In the EU context, adding inputs from the MENA region would certainly improve the attraction of the EU-wide supergrid, so that extension may eventually be taken up. But maybe not just yet, given the political turmoil in the much of the MENA region. The ambitious German-led Desertec EU-MENA supergrid-CSP initiative has gone on the back burner, with few companies or banks willing to invest in major potentially risky projects like this: local green energy projects and grid developments within the EU are seen as more attractive. But longer-term it seems unlikely that the huge renewable resource in North Africa will be ignored. And providing secure and sustainable employment in this region would surely be very welcome, perhaps even stemming the flow of some of those displaced by war and political instability in parts of Africa. Supporting that might be a good use of EU aid…as well as being in the EU’s interests in energy terms, although care would have to be taken to avoid neo-colonialism and land grabs by northern investors: the resource must be used to benefit the region with fair trading of any exports.

On a vastly grander scale, there have been proposals from China for a global HVDC supergrid linking up renewables worldwide:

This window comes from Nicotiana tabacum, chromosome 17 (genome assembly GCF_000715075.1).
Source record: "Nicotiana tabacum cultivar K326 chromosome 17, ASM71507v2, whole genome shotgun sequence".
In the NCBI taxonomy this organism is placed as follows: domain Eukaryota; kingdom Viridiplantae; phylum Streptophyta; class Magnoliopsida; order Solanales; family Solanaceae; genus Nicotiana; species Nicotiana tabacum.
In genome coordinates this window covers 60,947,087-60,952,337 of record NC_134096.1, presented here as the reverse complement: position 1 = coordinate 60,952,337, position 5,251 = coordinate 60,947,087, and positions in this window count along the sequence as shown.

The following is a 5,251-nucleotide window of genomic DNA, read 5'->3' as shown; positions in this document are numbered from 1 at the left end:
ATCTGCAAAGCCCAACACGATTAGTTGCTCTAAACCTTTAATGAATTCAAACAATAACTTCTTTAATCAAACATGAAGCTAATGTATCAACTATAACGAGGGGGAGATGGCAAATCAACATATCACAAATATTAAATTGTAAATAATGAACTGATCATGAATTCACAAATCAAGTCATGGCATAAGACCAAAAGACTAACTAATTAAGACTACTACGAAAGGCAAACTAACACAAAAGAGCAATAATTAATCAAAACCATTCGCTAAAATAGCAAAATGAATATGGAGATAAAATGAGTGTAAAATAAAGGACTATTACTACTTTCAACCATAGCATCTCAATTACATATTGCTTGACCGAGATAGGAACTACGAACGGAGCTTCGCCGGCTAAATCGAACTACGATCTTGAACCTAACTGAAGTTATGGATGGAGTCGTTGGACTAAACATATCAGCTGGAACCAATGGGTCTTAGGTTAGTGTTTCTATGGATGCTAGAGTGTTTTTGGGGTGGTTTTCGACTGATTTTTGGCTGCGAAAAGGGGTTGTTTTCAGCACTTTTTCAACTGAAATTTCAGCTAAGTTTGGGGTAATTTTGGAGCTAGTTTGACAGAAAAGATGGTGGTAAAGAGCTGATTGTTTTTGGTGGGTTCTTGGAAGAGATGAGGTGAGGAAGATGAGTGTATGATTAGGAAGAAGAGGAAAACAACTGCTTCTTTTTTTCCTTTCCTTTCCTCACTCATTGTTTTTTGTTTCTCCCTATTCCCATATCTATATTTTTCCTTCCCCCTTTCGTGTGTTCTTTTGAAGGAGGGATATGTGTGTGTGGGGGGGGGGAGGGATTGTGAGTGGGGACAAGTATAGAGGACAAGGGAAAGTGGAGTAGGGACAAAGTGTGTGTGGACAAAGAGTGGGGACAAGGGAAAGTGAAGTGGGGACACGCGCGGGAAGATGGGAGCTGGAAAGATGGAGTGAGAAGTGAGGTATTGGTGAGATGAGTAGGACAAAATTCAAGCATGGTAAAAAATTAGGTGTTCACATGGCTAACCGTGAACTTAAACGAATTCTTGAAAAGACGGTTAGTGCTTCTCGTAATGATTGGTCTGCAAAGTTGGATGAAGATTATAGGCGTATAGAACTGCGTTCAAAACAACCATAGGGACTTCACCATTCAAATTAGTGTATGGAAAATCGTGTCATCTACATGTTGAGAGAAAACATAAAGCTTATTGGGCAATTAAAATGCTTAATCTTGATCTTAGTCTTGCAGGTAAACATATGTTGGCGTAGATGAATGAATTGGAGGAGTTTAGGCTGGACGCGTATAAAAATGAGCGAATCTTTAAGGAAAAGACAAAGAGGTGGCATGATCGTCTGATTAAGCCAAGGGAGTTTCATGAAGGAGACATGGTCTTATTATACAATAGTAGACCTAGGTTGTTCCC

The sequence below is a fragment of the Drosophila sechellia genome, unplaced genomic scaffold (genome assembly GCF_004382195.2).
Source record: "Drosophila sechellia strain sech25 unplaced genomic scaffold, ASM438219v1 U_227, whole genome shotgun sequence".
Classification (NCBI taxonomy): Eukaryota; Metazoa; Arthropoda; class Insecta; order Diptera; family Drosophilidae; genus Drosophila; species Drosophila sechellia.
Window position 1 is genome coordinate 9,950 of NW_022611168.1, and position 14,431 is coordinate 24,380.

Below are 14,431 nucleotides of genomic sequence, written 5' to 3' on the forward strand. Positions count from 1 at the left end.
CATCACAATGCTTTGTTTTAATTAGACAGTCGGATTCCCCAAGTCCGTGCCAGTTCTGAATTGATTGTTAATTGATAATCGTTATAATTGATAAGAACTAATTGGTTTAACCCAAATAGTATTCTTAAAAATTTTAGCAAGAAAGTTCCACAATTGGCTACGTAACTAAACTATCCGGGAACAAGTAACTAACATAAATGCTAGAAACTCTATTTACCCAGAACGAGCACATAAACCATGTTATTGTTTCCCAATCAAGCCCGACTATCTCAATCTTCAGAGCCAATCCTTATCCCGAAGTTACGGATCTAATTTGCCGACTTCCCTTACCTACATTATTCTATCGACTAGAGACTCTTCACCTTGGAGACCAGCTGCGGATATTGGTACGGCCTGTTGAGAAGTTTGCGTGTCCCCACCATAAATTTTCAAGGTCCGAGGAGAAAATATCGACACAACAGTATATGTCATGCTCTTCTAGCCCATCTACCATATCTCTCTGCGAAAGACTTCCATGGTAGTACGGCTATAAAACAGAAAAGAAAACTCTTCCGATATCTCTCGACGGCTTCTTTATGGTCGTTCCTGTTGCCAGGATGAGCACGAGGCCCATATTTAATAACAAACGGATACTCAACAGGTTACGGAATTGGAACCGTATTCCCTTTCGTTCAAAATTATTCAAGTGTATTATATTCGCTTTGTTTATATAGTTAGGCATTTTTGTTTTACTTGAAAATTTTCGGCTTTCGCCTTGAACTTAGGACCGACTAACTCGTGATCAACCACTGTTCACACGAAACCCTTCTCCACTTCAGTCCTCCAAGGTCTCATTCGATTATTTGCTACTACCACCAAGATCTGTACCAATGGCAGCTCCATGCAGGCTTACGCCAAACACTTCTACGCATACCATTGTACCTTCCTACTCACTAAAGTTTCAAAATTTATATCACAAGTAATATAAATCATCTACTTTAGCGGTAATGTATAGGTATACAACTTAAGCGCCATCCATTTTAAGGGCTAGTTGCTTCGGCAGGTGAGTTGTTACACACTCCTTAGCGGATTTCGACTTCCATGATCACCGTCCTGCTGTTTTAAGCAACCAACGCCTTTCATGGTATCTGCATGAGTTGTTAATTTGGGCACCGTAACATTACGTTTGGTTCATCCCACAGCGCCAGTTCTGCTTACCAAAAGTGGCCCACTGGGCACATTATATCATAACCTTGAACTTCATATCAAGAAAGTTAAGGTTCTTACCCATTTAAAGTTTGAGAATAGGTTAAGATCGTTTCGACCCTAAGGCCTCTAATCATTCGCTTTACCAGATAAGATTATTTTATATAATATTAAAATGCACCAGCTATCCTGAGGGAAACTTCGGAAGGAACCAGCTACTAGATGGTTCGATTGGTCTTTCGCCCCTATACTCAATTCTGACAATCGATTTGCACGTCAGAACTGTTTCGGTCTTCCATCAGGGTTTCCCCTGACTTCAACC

That is really pushing the envelope, although linking up some national grids could take us some way in that direction, without having to build vast new supergrid links. And as Buckminster Fuller once said, to get to an almost fully global grid, assuming interconnections between countries on land, you would only need a link 150 km across the Bering Strait, and 4000 km between Nova Scotia-Greenland-Iceland-Norway.

For the moment though, the most ambitious proposal is for an Asian supergrid, led from Japan, starting with a NE Asia Golden Ring, linking Japan, China, and South Korea with wind power from Mongolia and hydro in Russia. Some progress has been made, although there’s still a way to go on that! Meanwhile, the emphasis is on mostly smaller local new interconnector projects around the world, but that’s not insignificant, with around $10bn of investment likely to be involved by 2025.

* The case for supergrids  is also strong in the US, as was noted in a recent NOAA study: